Archive for the ‘Terminology’ Category


June 8, 2015

In my “Mishearings” posting yesteday, I quoted Oliver Sacks:

I carefully record these in a little red notebook labeled “PARACUSES” — aberrations in hearing, especially mishearings.

Readers on Facebook were unable to find a reference on the term paracuses and entertained the possibility that Sacks had just made it up. As it turns out, no, or at least not entirely. The beginning of understanding is that the term is plural; it’s Sacks’s learnèd plural of the Greek-derived technical term paracusis. And that we can find in dictionaries.


A little more on dog whistles etc.

April 7, 2014

In the previous installment (4/4/14, here), Geoff Nunberg was looking for a good term to use for a particular class of racially coded vocabularly, for a discussion on public radio: dog whistle, euphemism, whatever. He makes the point that the purpose of this vocabulary is crucial.

On the next day, on ADS-L, from Geoff:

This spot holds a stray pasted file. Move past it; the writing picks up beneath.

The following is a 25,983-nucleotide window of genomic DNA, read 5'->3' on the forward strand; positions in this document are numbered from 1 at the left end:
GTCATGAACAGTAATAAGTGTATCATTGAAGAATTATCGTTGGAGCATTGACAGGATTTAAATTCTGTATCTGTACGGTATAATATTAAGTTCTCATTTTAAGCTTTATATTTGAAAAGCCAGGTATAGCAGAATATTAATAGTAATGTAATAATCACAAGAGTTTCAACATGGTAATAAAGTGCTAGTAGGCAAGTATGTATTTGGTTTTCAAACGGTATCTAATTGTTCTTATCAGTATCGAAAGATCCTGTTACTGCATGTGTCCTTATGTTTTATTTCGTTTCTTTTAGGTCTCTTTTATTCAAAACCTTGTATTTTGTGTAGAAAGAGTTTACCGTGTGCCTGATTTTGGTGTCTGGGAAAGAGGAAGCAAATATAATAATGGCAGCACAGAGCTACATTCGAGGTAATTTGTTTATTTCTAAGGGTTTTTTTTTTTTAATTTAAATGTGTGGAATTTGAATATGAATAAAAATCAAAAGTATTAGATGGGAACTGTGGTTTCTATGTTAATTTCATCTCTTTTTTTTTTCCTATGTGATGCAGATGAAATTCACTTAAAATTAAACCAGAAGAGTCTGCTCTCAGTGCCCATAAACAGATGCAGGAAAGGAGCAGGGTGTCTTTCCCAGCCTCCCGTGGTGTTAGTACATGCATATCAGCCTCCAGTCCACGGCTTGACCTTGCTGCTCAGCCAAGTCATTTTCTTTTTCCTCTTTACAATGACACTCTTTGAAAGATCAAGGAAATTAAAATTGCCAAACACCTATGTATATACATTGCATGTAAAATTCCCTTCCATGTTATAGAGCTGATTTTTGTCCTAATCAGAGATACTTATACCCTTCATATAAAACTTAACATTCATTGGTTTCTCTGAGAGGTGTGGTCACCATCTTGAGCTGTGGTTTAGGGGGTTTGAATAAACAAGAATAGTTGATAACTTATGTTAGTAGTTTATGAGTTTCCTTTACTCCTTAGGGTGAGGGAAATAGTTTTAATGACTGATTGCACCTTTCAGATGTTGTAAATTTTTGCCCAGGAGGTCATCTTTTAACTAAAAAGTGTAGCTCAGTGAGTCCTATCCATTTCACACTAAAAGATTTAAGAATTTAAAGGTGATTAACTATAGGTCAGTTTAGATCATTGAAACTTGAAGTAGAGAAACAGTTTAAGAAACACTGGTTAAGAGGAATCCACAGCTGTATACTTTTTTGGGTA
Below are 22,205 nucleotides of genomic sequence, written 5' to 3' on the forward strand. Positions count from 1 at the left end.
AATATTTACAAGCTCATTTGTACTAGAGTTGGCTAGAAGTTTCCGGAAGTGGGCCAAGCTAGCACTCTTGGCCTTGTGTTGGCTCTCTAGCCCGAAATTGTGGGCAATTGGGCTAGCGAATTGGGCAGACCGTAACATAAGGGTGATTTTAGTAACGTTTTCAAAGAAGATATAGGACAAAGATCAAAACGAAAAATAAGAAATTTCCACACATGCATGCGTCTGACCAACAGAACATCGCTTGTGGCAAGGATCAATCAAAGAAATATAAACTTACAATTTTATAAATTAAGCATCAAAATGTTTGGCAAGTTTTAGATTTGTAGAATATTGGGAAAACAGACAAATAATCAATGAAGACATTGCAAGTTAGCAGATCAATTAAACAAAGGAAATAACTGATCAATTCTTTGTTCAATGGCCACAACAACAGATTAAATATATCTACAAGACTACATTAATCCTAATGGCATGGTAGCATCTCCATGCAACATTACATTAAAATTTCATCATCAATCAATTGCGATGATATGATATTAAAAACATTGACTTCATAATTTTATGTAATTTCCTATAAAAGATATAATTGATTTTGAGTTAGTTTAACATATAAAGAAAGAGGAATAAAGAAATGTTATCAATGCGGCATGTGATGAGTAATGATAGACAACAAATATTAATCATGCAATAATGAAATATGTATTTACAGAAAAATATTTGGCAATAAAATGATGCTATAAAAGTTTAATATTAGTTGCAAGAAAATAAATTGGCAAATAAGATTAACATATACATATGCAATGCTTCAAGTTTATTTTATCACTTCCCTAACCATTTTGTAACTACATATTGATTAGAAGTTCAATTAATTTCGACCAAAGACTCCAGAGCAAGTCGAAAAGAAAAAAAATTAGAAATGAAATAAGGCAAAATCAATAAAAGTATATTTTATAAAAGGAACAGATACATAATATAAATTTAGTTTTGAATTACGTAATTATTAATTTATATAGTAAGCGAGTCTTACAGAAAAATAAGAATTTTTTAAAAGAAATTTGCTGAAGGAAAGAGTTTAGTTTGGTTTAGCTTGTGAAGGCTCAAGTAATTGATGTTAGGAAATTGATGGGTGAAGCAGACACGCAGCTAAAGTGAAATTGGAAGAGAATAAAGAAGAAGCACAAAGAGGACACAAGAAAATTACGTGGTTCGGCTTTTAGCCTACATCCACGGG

the figure is designed to avoid unambiguously suggesting certain social attitudes to listeners who disapprove of them (as distinct from euphemisns, which enable the speaker to avoid uttering a coextensive term that some listeners find unsavory).  “Obliquity” conveys one part of this, and “conivinutation” nicely conveys the other, though neither is a word they would let you use on public radio.

Obliquity, though rare, is not unattested. But conivinutation?


We don’t need no steenkin’ land lines

November 7, 2012

Today’s Zits returns to a familiar topic on this strip and on Zippy: changes in how we communicate across a distance: